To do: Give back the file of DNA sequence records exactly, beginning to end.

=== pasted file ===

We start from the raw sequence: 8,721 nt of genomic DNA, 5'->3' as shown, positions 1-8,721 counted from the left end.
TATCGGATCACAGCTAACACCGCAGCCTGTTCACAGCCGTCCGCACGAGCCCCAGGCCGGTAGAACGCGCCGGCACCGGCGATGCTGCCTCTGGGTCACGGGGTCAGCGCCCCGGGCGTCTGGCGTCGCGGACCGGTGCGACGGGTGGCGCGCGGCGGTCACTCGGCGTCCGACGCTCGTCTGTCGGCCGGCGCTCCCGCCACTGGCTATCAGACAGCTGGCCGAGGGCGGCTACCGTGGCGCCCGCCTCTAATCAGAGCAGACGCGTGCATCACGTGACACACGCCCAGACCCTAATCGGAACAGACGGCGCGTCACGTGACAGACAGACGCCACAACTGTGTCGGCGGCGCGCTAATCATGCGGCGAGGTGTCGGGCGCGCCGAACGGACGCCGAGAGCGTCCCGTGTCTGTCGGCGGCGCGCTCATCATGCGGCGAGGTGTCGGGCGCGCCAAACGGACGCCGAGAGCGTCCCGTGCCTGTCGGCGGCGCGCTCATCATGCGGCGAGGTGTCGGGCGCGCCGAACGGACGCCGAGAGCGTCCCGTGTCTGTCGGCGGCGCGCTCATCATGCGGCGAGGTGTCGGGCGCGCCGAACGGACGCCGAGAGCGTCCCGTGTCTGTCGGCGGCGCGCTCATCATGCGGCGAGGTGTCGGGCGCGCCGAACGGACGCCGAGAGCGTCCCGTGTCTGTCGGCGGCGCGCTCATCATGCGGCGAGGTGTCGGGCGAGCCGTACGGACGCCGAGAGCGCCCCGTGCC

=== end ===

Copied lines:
We start from the raw sequence: 8,721 nt of genomic DNA, 5'->3' as shown, positions 1-8,721 counted from the left end.
TATCGGATCACAGCTAACACCGCAGCCTGTTCACAGCCGTCCGCACGAGCCCCAGGCCGGTAGAACGCGCCGGCACCGGCGATGCTGCCTCTGGGTCACGGGGTCAGCGCCCCGGGCGTCTGGCGTCGCGGACCGGTGCGACGGGTGGCGCGCGGCGGTCACTCGGCGTCCGACGCTCGTCTGTCGGCCGGCGCTCCCGCCACTGGCTATCAGACAGCTGGCCGAGGGCGGCTACCGTGGCGCCCGCCTCTAATCAGAGCAGACGCGTGCATCACGTGACACACGCCCAGACCCTAATCGGAACAGACGGCGCGTCACGTGACAGACAGACGCCACAACTGTGTCGGCGGCGCGCTAATCATGCGGCGAGGTGTCGGGCGCGCCGAACGGACGCCGAGAGCGTCCCGTGTCTGTCGGCGGCGCGCTCATCATGCGGCGAGGTGTCGGGCGCGCCAAACGGACGCCGAGAGCGTCCCGTGCCTGTCGGCGGCGCGCTCATCATGCGGCGAGGTGTCGGGCGCGCCGAACGGACGCCGAGAGCGTCCCGTGTCTGTCGGCGGCGCGCTCATCATGCGGCGAGGTGTCGGGCGCGCCGAACGGACGCCGAGAGCGTCCCGTGTCTGTCGGCGGCGCGCTCATCATGCGGCGAGGTGTCGGGCGCGCCGAACGGACGCCGAGAGCGTCCCGTGTCTGTCGGCGGCGCGCTCATCATGCGGCGAGGTGTCGGGCGAGCCGTACGGACGCCGAGAGCGCCCCGTGCC